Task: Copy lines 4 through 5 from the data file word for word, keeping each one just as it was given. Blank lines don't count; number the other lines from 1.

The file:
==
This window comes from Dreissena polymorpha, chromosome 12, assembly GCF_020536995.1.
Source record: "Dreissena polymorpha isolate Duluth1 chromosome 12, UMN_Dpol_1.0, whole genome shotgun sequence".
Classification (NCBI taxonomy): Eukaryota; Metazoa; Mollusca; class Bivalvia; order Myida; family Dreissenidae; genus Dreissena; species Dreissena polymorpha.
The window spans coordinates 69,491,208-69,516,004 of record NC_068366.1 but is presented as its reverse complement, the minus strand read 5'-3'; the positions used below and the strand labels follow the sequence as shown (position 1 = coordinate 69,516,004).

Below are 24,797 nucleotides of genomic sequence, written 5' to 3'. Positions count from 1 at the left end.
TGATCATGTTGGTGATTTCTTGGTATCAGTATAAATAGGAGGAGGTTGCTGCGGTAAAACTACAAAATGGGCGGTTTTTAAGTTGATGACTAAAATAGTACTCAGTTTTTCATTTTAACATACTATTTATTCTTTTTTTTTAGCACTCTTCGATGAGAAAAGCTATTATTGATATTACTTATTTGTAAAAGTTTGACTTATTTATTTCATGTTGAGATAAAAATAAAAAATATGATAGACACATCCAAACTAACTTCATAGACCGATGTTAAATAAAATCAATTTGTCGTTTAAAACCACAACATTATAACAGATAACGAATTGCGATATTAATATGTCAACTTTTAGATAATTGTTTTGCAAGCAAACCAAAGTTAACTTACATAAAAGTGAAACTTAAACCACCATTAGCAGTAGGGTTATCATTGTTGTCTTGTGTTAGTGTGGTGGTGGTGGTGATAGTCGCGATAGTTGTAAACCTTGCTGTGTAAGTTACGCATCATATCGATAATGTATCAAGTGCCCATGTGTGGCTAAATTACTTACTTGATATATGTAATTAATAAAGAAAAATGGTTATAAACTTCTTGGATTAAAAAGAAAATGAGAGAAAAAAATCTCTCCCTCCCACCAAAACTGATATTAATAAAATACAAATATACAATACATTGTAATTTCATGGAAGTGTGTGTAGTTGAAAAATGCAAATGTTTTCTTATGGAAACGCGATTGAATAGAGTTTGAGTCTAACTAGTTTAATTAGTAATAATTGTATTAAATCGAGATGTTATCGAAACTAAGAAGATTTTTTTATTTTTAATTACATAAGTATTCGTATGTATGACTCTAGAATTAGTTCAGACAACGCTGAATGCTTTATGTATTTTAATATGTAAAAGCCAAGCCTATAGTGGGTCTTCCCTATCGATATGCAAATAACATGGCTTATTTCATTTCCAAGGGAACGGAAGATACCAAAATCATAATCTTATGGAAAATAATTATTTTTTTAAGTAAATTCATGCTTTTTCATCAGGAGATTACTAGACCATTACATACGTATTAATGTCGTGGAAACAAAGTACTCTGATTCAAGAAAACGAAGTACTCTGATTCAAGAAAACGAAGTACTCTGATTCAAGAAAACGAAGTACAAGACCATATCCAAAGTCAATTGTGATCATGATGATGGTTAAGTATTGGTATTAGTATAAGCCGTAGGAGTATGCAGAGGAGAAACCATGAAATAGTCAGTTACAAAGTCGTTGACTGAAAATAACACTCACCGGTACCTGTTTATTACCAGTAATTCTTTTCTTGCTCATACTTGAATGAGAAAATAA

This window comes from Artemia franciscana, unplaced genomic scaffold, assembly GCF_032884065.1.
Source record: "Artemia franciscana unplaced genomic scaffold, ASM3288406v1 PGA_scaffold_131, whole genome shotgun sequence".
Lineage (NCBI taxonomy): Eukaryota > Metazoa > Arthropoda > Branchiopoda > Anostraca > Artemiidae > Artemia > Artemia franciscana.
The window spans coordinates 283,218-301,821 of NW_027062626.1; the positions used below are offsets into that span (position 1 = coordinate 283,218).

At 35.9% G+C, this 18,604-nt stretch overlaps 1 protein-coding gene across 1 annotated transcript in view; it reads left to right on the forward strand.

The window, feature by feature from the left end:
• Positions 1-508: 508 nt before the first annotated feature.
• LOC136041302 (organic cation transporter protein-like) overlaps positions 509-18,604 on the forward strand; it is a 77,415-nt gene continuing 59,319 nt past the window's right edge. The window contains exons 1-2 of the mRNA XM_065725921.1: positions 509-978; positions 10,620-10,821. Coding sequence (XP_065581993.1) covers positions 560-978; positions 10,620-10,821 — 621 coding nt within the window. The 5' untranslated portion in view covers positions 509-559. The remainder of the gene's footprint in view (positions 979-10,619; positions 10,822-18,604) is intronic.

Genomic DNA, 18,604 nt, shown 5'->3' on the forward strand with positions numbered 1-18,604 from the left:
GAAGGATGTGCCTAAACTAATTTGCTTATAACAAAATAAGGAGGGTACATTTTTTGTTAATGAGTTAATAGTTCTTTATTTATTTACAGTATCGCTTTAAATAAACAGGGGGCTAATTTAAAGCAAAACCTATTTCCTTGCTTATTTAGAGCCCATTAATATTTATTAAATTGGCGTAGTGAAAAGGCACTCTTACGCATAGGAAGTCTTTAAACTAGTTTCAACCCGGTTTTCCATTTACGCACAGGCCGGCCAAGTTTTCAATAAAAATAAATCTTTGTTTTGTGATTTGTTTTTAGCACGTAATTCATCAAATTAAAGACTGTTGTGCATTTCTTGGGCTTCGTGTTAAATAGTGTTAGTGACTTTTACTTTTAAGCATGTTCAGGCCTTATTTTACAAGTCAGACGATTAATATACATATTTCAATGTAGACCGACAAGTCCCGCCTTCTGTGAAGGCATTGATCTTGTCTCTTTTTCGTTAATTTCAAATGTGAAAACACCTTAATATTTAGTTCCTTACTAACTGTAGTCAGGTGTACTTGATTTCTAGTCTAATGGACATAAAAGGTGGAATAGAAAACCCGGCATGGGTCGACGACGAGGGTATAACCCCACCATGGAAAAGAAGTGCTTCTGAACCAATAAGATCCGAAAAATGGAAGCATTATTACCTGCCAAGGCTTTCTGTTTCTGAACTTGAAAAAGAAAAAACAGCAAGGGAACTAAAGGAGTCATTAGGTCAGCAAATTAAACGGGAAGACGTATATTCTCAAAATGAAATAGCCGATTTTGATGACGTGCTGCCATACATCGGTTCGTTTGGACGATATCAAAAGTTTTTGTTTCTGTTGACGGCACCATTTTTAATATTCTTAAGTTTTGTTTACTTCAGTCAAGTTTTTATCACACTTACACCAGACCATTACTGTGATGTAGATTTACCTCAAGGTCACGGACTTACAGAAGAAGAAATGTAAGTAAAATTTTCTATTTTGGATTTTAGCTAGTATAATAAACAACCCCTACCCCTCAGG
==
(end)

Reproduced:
The window spans coordinates 69,491,208-69,516,004 of record NC_068366.1 but is presented as its reverse complement, the minus strand read 5'-3'; the positions used below and the strand labels follow the sequence as shown (position 1 = coordinate 69,516,004).

Below are 24,797 nucleotides of genomic sequence, written 5' to 3'. Positions count from 1 at the left end.